"No, no, no! ... I guess you don't care about costs. But we do," Short retorted.

Finally, the five agreed to put all of their individual recommendations into one document, which the public can pick apart at the Dec. 13 hearing. The disjointed clump of proposals is supposed to be available by the end of Monday for the public to view on the panel's website. Ranker speculated that the panel could end up with two parallel, but radically different sets of recommendations.

Inslee declined to speculate about what he would do if the Dec. 31st deadline passes without any recommendations from the panel. "Stay tuned," he said. Tackling climate change has been one of Inslee's signature issues.

Still, there may be a few options left for Inslee — even if nothing substantive comes out of the climate panel. There have been rumblings that the governor might try his hand at tackling carbon emissions matters administratively — if there is a legal way to do that.

Alternatively, Inslee could have the Democratic-controlled House introduce carbon emissions bills, hoping that the measures somehow also make it through the Republican-dominated Senate. For almost a year, the House Democrats and the Senate Majority Coalition Caucus have made a habit of holding one anothers' bills hostage, going into double overtime at the end of the last legislative session before agreeing on an operating budget. The two sides have been deadlocked on what is normally a bipartisan transportation package for eight to 11 months, depending on when you start the clock.

Washington's carbon dioxide emissions totaled 96 million metric tons of carbon dioxide emissions in 2010. If no new remedial measures are tackled and the state' population growth continues, state discharges will blast away all the goals for reductions set five years ago. The 2008 law says that Washington's total carbon dioxide emissions must drop in steps to 44 million metric tons by 2050. If measures are not taken, emissions will grow throughout the coming decades, hitting 135 million metric tons by 2050, according to the panel's technical consultant firm Leidos.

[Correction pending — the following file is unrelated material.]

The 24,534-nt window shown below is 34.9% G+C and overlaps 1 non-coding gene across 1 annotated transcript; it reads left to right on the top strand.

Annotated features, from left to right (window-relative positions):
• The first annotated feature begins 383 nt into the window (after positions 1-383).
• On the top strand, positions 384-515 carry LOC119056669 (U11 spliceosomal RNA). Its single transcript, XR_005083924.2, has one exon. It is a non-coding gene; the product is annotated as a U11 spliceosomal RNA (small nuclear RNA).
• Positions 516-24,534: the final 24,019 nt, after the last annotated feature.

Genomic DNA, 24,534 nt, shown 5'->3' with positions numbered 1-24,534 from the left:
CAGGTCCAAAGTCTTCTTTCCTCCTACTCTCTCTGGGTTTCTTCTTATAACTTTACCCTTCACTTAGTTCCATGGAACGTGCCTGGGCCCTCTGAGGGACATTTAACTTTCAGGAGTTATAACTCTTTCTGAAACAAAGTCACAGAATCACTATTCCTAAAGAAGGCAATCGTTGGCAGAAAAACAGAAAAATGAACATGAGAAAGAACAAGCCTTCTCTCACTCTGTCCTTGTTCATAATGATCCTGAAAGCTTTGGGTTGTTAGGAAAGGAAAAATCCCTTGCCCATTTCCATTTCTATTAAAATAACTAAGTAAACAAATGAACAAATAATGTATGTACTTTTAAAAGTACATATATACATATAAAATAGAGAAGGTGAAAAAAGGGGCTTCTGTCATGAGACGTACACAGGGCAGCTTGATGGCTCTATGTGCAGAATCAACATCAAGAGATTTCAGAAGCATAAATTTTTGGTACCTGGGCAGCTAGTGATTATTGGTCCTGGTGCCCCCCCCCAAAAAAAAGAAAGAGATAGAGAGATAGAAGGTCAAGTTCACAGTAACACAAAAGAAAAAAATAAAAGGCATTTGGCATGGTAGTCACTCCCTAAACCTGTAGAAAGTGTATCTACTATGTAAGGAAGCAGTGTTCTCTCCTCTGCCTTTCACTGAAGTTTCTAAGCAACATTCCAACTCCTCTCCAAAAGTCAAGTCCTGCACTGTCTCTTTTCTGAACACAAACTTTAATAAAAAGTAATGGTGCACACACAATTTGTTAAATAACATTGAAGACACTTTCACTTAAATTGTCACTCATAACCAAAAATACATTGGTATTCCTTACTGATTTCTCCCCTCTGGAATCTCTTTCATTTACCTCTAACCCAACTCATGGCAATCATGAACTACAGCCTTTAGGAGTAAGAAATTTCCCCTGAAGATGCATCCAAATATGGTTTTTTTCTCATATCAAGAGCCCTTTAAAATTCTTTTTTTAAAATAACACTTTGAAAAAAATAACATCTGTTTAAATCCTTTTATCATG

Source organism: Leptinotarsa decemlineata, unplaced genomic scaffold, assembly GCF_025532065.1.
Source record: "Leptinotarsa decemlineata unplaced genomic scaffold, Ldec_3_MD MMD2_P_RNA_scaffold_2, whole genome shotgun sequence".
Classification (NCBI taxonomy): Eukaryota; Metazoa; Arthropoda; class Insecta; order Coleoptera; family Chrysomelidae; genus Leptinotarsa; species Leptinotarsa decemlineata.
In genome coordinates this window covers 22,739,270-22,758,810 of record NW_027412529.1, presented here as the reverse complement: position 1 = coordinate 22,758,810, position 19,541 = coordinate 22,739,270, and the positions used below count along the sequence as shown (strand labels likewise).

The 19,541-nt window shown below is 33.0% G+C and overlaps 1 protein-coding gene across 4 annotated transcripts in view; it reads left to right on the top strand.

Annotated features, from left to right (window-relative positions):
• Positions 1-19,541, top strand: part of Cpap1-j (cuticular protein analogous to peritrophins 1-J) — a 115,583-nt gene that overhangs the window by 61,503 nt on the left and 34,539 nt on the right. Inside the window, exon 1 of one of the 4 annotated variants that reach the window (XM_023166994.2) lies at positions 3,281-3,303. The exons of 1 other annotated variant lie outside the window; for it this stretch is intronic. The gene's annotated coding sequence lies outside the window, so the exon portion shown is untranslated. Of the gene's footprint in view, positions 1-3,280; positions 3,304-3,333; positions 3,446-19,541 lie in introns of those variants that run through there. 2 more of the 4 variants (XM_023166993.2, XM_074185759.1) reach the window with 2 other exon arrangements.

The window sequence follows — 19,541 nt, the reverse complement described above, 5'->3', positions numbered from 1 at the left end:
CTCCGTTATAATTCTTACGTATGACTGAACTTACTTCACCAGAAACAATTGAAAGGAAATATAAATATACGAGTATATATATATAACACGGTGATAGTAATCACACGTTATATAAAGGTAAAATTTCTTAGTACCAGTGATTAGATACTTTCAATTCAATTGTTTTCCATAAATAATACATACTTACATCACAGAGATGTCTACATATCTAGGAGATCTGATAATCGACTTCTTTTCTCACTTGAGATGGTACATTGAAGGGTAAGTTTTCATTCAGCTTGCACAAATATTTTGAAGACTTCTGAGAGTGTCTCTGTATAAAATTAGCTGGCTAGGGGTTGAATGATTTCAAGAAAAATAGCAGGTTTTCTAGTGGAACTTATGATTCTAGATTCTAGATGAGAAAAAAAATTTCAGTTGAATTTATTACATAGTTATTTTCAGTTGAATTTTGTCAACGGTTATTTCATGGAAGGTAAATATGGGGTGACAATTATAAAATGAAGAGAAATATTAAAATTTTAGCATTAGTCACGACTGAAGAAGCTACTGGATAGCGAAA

Leidos has reported the most potent proposed policy would be to install a cap-and-trade program in which Washington would have an overall annual limit to its carbon dioxide emissions. Limits would be set for specific geographic areas. Firms would obtain rights for specific amounts of emissions in those areas and could trade their rights. A carbon tax is simply a levy on a firm's carbon dioxide emissions, which is supposed to inspire a business to decrease its emissions. Since transportation emissions account for 44 percent of Washington's carbon dioxide output, requiring lower carbon levels in fuel mixes would help.

A Leidos briefing to the climate change panel in the fall strongly indicated that both cap-and-trade and a carbon tax would likely be needed for Washington to reach the goals of the 2008 law. 

Carbon emissions have been linked to increasing atmospheric temperatures and ocean acidity, which is believed by scientists to be killing baby shellfish in Washington's waters. The state's shellfish industry is one of the biggest in the world, bringing in about $270 million annually and employing roughly 3,200 people in predominantly rural areas.

So now, the question is whether Democrats and Republicans can agree on measures to combat climate change. Any measures.


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About the Authors & Contributors

John Stang

John Stang

John Stang is a freelance writer who often covers state government and the environment. He can be reached on email at and on Twitter at @johnstang_8